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Re: Windows' future (reprise)
From: Christian Sciberras <uuf6429 () gmail com>
Date: Tue, 18 May 2010 17:15:06 +0200

Thor,

Sorry, I didn't make my points clear enough. I was replying sarcastically to
Cassidy's remarks and asking him to prove his claims.

Regards.


On Tue, May 18, 2010 at 4:40 PM, Thor (Hammer of God)
<Thor () hammerofgod com>wrote:

What messages warning you from using Windows?  I certainly hope you do not
have me confused with the OP – I already used the term “hysteria” to
describe his ideas and subsequent recommendations.  The entire premise is
fatally flawed, and the subsequent replies show a level of ignorance that I
have not seen in a “professional” security person in some time.   It’s not
surprising to see that the background of his site “remains blackened in
protest against the many illegal and unethical activities of the USA.”
Hysterical indeed.



In fact, this thread has inspired me to add a new section to the Hammer of
God website (currently undergoing major renovation) called “Tard of the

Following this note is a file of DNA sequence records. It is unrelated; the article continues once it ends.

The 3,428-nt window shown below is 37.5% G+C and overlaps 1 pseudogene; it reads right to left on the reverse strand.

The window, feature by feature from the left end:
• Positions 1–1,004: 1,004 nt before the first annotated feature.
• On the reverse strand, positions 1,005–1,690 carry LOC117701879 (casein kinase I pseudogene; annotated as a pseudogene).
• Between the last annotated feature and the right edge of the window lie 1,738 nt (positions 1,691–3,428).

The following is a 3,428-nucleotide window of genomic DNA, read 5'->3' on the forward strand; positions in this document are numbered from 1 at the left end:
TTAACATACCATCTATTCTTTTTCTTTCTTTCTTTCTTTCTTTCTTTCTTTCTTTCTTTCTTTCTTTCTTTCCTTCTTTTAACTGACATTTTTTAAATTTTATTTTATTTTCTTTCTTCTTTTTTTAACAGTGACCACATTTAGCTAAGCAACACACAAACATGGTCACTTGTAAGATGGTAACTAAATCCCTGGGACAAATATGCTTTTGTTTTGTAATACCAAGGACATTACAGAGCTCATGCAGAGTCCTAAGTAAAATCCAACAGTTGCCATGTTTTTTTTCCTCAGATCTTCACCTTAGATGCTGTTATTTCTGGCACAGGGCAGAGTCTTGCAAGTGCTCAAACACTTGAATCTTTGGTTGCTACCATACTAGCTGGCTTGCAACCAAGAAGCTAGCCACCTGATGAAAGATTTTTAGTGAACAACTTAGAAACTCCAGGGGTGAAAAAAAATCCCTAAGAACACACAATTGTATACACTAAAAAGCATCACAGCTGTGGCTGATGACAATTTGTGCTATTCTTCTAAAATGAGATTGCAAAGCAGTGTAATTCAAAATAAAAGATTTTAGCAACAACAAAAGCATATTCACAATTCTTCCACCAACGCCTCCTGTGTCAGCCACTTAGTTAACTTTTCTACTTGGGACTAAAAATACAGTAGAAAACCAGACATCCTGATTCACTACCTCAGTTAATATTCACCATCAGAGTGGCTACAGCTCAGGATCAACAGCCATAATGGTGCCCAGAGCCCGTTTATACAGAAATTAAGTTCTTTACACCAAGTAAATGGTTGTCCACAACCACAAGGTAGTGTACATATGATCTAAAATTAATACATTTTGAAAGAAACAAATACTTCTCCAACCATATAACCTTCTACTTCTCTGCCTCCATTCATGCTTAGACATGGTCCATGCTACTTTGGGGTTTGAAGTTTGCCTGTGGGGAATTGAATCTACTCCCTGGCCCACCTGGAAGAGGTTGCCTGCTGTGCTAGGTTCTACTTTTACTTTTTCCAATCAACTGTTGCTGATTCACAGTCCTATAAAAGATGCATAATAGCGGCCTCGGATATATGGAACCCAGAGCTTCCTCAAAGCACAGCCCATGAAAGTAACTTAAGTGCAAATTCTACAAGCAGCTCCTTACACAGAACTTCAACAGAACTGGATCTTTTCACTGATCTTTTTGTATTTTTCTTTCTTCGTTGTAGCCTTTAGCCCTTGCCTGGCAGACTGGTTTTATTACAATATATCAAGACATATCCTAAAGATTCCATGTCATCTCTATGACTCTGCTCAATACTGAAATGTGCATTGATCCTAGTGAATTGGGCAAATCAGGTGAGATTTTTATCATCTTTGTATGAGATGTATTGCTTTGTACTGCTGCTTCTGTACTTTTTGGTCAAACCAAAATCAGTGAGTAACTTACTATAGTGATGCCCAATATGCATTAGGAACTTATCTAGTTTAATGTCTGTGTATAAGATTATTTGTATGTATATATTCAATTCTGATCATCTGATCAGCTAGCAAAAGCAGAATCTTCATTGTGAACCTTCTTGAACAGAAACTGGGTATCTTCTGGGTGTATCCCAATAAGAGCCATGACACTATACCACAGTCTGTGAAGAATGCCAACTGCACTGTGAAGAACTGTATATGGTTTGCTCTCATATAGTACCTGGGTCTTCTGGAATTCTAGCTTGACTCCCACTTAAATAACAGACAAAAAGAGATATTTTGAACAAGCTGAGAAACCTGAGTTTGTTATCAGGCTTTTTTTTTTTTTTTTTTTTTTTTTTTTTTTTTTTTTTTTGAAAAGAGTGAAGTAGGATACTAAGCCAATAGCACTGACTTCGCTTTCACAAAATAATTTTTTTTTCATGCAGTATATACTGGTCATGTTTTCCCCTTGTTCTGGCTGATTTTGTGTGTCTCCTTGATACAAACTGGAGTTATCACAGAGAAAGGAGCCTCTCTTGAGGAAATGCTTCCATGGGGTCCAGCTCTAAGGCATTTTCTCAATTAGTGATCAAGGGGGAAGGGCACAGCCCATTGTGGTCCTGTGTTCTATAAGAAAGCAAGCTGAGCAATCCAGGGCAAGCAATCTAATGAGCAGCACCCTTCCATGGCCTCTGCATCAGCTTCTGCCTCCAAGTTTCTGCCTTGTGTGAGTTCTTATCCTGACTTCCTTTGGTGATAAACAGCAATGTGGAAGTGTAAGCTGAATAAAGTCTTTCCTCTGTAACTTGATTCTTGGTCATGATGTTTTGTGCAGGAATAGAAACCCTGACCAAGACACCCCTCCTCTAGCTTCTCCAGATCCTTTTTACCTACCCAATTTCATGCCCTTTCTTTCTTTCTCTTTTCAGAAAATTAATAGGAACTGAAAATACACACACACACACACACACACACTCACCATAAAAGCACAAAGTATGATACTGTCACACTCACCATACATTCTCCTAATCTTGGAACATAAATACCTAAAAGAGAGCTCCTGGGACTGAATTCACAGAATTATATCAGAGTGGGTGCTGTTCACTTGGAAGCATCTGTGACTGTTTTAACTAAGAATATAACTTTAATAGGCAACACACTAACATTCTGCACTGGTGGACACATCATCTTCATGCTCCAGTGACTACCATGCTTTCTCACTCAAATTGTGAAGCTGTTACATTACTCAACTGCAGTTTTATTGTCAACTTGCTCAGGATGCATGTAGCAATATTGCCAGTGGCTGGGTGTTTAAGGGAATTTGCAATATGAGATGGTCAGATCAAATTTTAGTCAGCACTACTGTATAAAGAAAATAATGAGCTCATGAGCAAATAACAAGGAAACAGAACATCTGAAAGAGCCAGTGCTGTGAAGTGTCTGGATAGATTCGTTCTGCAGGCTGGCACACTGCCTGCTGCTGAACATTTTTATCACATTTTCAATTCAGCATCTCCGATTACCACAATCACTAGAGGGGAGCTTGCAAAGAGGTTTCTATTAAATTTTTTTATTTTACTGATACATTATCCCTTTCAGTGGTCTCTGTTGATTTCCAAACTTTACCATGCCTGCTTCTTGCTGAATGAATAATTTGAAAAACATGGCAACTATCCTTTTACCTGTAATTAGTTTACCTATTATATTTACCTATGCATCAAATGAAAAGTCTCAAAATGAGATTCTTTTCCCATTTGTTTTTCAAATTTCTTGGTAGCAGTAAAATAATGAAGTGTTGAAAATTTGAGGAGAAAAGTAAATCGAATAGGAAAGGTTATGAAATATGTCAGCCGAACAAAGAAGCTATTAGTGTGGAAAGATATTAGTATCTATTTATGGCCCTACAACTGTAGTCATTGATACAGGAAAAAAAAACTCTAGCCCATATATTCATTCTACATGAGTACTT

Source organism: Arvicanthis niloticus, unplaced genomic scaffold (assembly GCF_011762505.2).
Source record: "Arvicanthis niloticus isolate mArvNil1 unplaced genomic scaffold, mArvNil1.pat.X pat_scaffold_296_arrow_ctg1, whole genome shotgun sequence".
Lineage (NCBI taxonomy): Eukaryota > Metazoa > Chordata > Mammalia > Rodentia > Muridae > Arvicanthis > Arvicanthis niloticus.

Month”  where I’ll take claims like the one submitted by the OP and
basically… well, you know what I’ll do.



I just want to make sure you understand that **I** didn’t have anything do
with any ludicrous comments about abandoning the Windows platform because
all the oxygen in my computer was being consumed by what Symantec notes as
“new threats.”



t



*From:* Christian Sciberras [mailto:uuf6429 () gmail com]
*Sent:* Tuesday, May 18, 2010 3:40 AM
*To:* Cassidy MacFarlane
*Cc:* Thor (Hammer of God); full-disclosure () lists grok org uk

*Subject:* Re: [Full-disclosure] Windows' future (reprise)



Happens they are completely unrelated stories. Also happens that I won't
fall for someone's hysteria from using windows.

By the way, I don't know you, but I would depend on the _fact_ that I've
been using a product without a hitch rather then someone's claims that the
said product will fall in a year's time.

By the way, I think it would do you a lot of good if you quote Thor's
messages warning us from using Windows etc.

If you only have a troll's remarks to add, then leave the discussion.

As of this time, there is only one huge security risk all researchers agree
on; human error aka people's stupidity....




On Tue, May 18, 2010 at 11:01 AM, Cassidy MacFarlane <
Cassidy.MacFarlane () grantmanagement co uk> wrote:

Sent from my HTC


-----Original Message-----
From: Thor (Hammer of God) <Thor () hammerofgod com>

Sent: 15 May 2010 21:59
To: full-disclosure () lists grok org uk <full-disclosure () lists grok org uk>
Subject: Re: [Full-disclosure] Windows' future (reprise)

No, It's Tim Mullen.  No "Bill" here.